Ramblings and Reflections of an (unpublished) Writer- Carmen Botman

Thank you Carmen Botman for your insightful thoughts regarding the world of writing.


Ramblings and Reflections of an (unpublished) Writer


Carmen Botman

I’m from Cape Town, South Africa. For anyone who hasn’t been there, it’s a beautiful place. Well, in the warmer months, at least. During winter you won’t get anything more than rain and wind and the occasional snow on the mountain tops.

But in summer, it’s a city renewed. You get to do all the outdoor things like going to the beach or climbing the mountains or just enjoying a meal outside without the fear of being drenched or frozen to death. It’s also the time when you get to see artists working on their crafts. They are always interesting characters to watch, whether it be the painters producing portraits or landscapes in their beautiful colours, or the musicians playing their different instruments with passion, or the writers sitting quietly in the corners of coffee shops with massive cups of steaming brew and A4 notepads, frantically scribbling away. One thing they all have in common is that they are intriguing to watch. My dad calls them ‘eccentric.’ And somehow that sort of lifestyle – the artists’ life – has always appealed to me.

But of course, like my parents (rightly) told me when I was nearing the end of high school and told them that I wanted to be a writer, is that I would probably struggle to make a living as one. I was encouraged to go to University and study for a respectable degree. They said that I could always write in my spare time. Looking at the tough market out there, and especially in South Africa, I understand what they had meant.

Fast forward seventeen years. I’ve earned my respectable degree which has allowed me to live in other countries and travel a bit of the world, for which I will always be grateful for. And lo and behold, I’m still writing madly.

The thing is that I am now at that awkward phase. I feel sort of like the geeky teenager with the braces in a world of adult writers, not really sure where I fit in yet.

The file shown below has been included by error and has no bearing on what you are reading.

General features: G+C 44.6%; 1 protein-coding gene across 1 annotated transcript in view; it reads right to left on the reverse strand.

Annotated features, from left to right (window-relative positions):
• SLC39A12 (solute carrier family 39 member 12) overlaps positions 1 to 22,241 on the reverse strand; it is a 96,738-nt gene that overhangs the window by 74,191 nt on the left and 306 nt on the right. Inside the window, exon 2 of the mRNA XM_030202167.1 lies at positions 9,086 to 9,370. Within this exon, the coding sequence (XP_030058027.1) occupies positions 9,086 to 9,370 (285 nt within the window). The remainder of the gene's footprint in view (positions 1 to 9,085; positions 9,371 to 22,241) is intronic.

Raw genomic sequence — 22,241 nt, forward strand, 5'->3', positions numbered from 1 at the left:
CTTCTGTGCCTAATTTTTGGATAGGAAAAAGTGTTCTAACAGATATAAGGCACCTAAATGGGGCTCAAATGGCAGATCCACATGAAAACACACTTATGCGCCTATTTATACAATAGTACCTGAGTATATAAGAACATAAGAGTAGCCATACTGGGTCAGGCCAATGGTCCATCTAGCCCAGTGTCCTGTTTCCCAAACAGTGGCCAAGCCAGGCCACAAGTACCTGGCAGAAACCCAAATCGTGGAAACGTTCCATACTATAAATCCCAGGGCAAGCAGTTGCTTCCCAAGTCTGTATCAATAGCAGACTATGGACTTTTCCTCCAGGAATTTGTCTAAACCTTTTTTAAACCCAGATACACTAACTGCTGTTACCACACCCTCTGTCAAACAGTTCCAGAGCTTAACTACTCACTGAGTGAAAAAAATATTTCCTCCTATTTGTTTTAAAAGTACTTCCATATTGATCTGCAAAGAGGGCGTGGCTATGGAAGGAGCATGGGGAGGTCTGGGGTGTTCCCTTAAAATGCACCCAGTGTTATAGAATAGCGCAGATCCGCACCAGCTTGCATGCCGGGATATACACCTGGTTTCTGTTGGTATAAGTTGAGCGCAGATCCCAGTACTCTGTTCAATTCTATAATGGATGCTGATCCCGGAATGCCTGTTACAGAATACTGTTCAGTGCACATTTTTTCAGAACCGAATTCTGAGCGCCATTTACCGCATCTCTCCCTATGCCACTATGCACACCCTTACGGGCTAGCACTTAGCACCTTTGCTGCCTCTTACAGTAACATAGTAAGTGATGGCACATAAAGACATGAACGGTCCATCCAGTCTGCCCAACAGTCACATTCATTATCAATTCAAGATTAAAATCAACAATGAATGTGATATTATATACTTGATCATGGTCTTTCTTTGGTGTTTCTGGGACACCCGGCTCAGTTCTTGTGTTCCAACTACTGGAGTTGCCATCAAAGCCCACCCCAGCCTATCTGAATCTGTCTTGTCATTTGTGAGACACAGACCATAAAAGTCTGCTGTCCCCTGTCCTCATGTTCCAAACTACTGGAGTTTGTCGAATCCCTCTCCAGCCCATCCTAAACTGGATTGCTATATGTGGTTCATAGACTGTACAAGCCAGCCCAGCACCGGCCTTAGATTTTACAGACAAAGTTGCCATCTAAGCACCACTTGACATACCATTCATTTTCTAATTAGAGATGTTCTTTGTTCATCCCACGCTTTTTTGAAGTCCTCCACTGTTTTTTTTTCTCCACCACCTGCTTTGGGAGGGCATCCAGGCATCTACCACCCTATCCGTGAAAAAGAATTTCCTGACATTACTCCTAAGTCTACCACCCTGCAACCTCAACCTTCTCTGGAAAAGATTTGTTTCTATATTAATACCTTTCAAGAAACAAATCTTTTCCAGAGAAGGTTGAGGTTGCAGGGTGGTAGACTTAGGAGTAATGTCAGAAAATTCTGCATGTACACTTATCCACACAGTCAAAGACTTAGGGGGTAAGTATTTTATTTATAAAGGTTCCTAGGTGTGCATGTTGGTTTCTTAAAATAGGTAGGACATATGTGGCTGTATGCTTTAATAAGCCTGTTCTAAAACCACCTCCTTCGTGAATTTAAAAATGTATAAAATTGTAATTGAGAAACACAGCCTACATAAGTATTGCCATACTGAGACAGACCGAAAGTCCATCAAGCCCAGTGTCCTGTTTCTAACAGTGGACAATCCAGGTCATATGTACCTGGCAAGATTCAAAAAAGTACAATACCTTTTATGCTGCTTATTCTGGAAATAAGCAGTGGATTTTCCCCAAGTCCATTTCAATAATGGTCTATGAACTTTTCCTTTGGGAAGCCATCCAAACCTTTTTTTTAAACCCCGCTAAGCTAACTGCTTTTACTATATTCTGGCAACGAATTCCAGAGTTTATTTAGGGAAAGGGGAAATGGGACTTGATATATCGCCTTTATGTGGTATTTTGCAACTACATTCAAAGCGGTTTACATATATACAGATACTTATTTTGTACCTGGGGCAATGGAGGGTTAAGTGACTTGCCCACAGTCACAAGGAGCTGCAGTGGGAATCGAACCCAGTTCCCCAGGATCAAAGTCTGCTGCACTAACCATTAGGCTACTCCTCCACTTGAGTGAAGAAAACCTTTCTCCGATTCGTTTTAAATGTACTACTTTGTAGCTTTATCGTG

I still work for the occupation I’ve been trained for during the day in the corporate world. I write at night (when I’m not too exhausted) and in any other spare time I can find and I have completed my first full-length novel in a series, along with a number of other shorter pieces and poems. The thing is, I haven’t been published yet, either independently or traditionally. It’s a strange, conflicting feeling I have when I think about self-publishing, because I grew up in a time when we visited the library religiously to take out books – paper books published by traditional publishers. So a big part of me is still emotionally attached to actual paper books.

I’m sure this scenario is not uniquely mine, but I am now in a place in my life where I am considering myself more and more to be a writer rather than the Occupational Therapist that I had studied to become. But, am I really a writer if I haven’t been published yet? And if I publish independently, has my work really been validated? Do I really need a third party to authenticate my novel and say ‘I now proclaim thee an official a writer’ for me to actually be considered a writer by fellow writers and readers? Do I need the approval of other writers? Certainly I would need the approval of readers, wouldn’t I? I mean, they’re the ones who buy the books.

These are all tough questions that I battle with daily. When someone asks me, “So what do you do?,” I so much want to say “I’m a writer,” and then proceed to tell them all the things that I have already written and projects still in the making. But I timidly answer “I’m an OT,” (and there is absolutely nothing wrong with being an OT!) because I know that the very next question will be, “So what have you published?” And I would look like a complete idiot if I say “nothing,” wouldn’t I? I cringe when people who have discovered that I do indeed write refer to it as ‘a nice hobby,’ because to me it’s so much more than that. It’s my life!

So I suppose I need to decide what is going to be the best for me. A big part of me still desperately wants to be traditionally published, but I imagine that I’m going to have to move with the times and may have to consider self-publishing, should things not pan out. And maybe one day I’ll be able to boldly state, with absolute confidence, that I am a writer, when someone enquires of my occupation. And perhaps one day I’ll be one of those intriguing people, sitting in parks and cafes and coffee shops in Cape Town, honing my craft.

pandamoon, panda moon, panda moon publishing, jackson baer, jackson paul baer, the earth bleeds red, pandamoon publishing, what the hell, literary fiction, suspense, mystery, compelling fiction, new author, joyce carol oates, junot diaz, sherman alexie, novel with a twist, corvallis, books set in oregon, suspense novel, mystery novel, lit fiction, the lights will never fade, what the hell book, psychological thriller, cover reveal, authors helping authors

Carmen Botman is a writer from South Africa. Born and raised in Cape Town for most of her life, she now resides in Gauteng with her husband and two Labradors. She writes fantasy/fiction novels for the older teen and young adult. She is a member of the dynamic Pretoria Writers Group and a Nanowrimo participant. Some of her work can be found on Wattpad for free. She is in the process of getting her first book of The Ternion Series published.

You can connect with Carmen on:

Carmen on Twitter

Carmen on Facebook

Carmen’s Blog